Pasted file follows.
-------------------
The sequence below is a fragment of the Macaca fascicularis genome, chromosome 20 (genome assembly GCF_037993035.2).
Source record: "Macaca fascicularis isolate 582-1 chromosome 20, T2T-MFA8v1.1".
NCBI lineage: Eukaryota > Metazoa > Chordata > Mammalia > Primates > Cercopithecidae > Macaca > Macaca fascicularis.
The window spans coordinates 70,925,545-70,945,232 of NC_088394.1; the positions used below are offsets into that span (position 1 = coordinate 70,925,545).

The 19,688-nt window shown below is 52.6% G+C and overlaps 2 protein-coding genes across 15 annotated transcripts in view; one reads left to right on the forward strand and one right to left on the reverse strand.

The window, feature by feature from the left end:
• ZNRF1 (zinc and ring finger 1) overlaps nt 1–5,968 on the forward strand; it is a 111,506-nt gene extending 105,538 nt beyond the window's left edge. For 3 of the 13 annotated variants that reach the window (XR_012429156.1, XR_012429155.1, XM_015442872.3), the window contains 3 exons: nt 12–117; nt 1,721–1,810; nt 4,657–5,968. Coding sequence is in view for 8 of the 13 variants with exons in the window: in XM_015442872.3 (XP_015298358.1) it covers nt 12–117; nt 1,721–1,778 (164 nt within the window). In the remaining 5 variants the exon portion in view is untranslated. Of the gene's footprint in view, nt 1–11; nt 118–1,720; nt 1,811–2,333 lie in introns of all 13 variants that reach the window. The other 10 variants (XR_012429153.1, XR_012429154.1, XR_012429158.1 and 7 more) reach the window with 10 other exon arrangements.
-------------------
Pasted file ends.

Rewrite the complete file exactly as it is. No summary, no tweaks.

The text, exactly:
The sequence below is a fragment of the Macaca fascicularis genome, chromosome 20 (genome assembly GCF_037993035.2).
Source record: "Macaca fascicularis isolate 582-1 chromosome 20, T2T-MFA8v1.1".
NCBI lineage: Eukaryota > Metazoa > Chordata > Mammalia > Primates > Cercopithecidae > Macaca > Macaca fascicularis.
The window spans coordinates 70,925,545-70,945,232 of NC_088394.1; the positions used below are offsets into that span (position 1 = coordinate 70,925,545).

The 19,688-nt window shown below is 52.6% G+C and overlaps 2 protein-coding genes across 15 annotated transcripts in view; one reads left to right on the forward strand and one right to left on the reverse strand.

The window, feature by feature from the left end:
• ZNRF1 (zinc and ring finger 1) overlaps nt 1–5,968 on the forward strand; it is a 111,506-nt gene extending 105,538 nt beyond the window's left edge. For 3 of the 13 annotated variants that reach the window (XR_012429156.1, XR_012429155.1, XM_015442872.3), the window contains 3 exons: nt 12–117; nt 1,721–1,810; nt 4,657–5,968. Coding sequence is in view for 8 of the 13 variants with exons in the window: in XM_015442872.3 (XP_015298358.1) it covers nt 12–117; nt 1,721–1,778 (164 nt within the window). In the remaining 5 variants the exon portion in view is untranslated. Of the gene's footprint in view, nt 1–11; nt 118–1,720; nt 1,811–2,333 lie in introns of all 13 variants that reach the window. The other 10 variants (XR_012429153.1, XR_012429154.1, XR_012429158.1 and 7 more) reach the window with 10 other exon arrangements.